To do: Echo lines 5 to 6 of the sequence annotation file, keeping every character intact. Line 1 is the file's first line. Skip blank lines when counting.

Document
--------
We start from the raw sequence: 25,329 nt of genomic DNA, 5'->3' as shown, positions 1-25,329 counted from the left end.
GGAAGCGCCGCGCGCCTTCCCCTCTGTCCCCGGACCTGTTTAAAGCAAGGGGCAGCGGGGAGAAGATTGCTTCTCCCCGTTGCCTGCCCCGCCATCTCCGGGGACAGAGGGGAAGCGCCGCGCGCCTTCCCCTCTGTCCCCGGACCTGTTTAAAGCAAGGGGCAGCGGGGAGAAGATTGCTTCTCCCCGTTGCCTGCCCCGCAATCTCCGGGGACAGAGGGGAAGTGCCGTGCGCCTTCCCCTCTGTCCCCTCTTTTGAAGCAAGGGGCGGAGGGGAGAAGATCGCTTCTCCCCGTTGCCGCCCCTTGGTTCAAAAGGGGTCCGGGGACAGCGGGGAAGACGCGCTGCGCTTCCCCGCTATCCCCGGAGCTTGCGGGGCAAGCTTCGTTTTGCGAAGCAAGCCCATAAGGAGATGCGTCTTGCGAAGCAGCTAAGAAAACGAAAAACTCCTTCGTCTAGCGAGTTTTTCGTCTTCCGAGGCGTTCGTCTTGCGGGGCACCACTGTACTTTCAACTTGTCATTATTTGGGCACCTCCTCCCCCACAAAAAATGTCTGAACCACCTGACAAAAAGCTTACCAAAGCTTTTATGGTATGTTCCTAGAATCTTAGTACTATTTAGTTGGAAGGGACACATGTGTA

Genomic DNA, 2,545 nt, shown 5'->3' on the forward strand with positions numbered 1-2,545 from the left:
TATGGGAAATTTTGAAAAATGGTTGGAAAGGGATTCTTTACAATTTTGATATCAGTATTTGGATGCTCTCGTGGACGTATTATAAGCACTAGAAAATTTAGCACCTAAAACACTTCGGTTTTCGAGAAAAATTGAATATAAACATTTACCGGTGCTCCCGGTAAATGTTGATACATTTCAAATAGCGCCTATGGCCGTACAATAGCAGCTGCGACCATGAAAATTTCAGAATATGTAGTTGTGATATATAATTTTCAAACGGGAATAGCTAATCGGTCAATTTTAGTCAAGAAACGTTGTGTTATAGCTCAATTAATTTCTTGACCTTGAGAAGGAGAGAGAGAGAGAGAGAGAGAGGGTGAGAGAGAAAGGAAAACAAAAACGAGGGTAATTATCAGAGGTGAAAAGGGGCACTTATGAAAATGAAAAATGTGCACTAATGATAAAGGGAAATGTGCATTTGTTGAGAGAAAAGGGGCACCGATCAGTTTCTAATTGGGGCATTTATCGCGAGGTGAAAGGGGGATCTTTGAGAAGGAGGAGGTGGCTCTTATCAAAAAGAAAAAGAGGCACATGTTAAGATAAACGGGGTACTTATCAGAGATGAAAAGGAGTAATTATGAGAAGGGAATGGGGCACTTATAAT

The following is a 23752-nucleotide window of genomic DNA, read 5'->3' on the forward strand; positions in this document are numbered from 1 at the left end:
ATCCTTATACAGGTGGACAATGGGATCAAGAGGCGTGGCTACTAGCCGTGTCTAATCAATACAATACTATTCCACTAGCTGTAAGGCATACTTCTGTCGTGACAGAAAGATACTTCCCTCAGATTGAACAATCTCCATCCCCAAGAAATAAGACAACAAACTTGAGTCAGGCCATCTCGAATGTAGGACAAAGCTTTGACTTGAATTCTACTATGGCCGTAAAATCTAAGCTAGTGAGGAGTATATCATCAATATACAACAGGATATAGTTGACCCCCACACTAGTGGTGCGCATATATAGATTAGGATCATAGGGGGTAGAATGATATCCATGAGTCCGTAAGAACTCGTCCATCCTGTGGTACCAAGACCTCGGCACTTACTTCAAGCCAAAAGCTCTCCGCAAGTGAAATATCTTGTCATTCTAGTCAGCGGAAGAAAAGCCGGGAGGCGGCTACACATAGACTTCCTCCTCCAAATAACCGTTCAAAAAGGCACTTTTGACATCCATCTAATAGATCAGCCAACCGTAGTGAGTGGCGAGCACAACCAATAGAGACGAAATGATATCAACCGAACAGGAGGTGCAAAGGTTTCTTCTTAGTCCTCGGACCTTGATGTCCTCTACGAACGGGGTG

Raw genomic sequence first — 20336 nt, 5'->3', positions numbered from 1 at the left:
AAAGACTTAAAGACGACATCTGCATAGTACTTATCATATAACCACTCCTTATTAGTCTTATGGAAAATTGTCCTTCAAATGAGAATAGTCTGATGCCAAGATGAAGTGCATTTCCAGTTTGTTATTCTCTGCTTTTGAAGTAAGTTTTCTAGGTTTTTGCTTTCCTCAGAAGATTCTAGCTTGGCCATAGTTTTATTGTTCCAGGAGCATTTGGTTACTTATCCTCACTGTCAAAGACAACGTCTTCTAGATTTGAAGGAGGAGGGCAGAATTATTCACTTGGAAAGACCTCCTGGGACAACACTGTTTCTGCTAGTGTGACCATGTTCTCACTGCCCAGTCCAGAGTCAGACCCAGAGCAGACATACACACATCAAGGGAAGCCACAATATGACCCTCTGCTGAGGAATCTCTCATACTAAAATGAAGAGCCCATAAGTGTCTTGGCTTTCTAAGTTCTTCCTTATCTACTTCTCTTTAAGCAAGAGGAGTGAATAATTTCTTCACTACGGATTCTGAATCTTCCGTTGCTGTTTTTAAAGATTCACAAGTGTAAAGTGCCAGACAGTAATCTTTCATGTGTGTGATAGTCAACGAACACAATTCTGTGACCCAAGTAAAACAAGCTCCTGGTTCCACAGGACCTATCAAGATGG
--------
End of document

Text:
The following is a 23752-nucleotide window of genomic DNA, read 5'->3' on the forward strand; positions in this document are numbered from 1 at the left end:
ATCCTTATACAGGTGGACAATGGGATCAAGAGGCGTGGCTACTAGCCGTGTCTAATCAATACAATACTATTCCACTAGCTGTAAGGCATACTTCTGTCGTGACAGAAAGATACTTCCCTCAGATTGAACAATCTCCATCCCCAAGAAATAAGACAACAAACTTGAGTCAGGCCATCTCGAATGTAGGACAAAGCTTTGACTTGAATTCTACTATGGCCGTAAAATCTAAGCTAGTGAGGAGTATATCATCAATATACAACAGGATATAGTTGACCCCCACACTAGTGGTGCGCATATATAGATTAGGATCATAGGGGGTAGAATGATATCCATGAGTCCGTAAGAACTCGTCCATCCTGTGGTACCAAGACCTCGGCACTTACTTCAAGCCAAAAGCTCTCCGCAAGTGAAATATCTTGTCATTCTAGTCAGCGGAAGAAAAGCCGGGAGGCGGCTACACATAGACTTCCTCCTCCAAATAACCGTTCAAAAAGGCACTTTTGACATCCATCTAATAGATCAGCCAACCGTAGTGAGTGGCGAGCACAACCAATAGAGACGAAATGATATCAACCGAACAGGAGGTGCAAAGGTTTCTTCTTAGTCCTCGGACCTTGATGTCCTCTACGAACGGGGTG